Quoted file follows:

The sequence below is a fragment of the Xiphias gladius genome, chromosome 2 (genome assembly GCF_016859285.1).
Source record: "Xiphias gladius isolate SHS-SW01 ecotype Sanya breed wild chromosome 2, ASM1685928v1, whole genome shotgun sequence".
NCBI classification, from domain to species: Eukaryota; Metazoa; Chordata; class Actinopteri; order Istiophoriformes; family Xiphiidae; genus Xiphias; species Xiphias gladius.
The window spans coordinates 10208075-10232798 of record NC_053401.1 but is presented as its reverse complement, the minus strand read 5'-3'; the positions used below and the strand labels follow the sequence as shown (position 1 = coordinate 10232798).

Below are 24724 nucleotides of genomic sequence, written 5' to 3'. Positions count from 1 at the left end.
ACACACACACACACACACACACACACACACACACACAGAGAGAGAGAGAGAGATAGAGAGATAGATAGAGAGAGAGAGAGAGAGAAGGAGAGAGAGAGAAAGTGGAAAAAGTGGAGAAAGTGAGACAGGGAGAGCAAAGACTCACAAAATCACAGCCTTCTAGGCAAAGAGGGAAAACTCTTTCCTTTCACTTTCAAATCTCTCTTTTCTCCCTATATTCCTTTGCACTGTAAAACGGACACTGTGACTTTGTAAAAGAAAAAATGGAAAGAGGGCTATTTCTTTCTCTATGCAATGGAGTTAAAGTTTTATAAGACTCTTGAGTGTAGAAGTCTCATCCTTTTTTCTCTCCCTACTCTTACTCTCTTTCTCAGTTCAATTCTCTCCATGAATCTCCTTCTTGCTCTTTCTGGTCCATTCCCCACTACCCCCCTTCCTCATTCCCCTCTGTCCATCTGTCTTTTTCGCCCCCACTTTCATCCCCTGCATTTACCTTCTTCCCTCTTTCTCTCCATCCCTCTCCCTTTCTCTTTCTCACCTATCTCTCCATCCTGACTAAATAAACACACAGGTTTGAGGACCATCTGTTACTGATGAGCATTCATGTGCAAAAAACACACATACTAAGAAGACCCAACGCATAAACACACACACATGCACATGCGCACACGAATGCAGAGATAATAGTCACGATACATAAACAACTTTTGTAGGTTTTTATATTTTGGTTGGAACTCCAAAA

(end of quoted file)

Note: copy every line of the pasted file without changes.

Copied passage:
The sequence below is a fragment of the Xiphias gladius genome, chromosome 2 (genome assembly GCF_016859285.1).
Source record: "Xiphias gladius isolate SHS-SW01 ecotype Sanya breed wild chromosome 2, ASM1685928v1, whole genome shotgun sequence".
NCBI classification, from domain to species: Eukaryota; Metazoa; Chordata; class Actinopteri; order Istiophoriformes; family Xiphiidae; genus Xiphias; species Xiphias gladius.
The window spans coordinates 10208075-10232798 of record NC_053401.1 but is presented as its reverse complement, the minus strand read 5'-3'; the positions used below and the strand labels follow the sequence as shown (position 1 = coordinate 10232798).

Below are 24724 nucleotides of genomic sequence, written 5' to 3'. Positions count from 1 at the left end.
ACACACACACACACACACACACACACACACACACACAGAGAGAGAGAGAGAGATAGAGAGATAGATAGAGAGAGAGAGAGAGAGAAGGAGAGAGAGAGAAAGTGGAAAAAGTGGAGAAAGTGAGACAGGGAGAGCAAAGACTCACAAAATCACAGCCTTCTAGGCAAAGAGGGAAAACTCTTTCCTTTCACTTTCAAATCTCTCTTTTCTCCCTATATTCCTTTGCACTGTAAAACGGACACTGTGACTTTGTAAAAGAAAAAATGGAAAGAGGGCTATTTCTTTCTCTATGCAATGGAGTTAAAGTTTTATAAGACTCTTGAGTGTAGAAGTCTCATCCTTTTTTCTCTCCCTACTCTTACTCTCTTTCTCAGTTCAATTCTCTCCATGAATCTCCTTCTTGCTCTTTCTGGTCCATTCCCCACTACCCCCCTTCCTCATTCCCCTCTGTCCATCTGTCTTTTTCGCCCCCACTTTCATCCCCTGCATTTACCTTCTTCCCTCTTTCTCTCCATCCCTCTCCCTTTCTCTTTCTCACCTATCTCTCCATCCTGACTAAATAAACACACAGGTTTGAGGACCATCTGTTACTGATGAGCATTCATGTGCAAAAAACACACATACTAAGAAGACCCAACGCATAAACACACACACATGCACATGCGCACACGAATGCAGAGATAATAGTCACGATACATAAACAACTTTTGTAGGTTTTTATATTTTGGTTGGAACTCCAAAA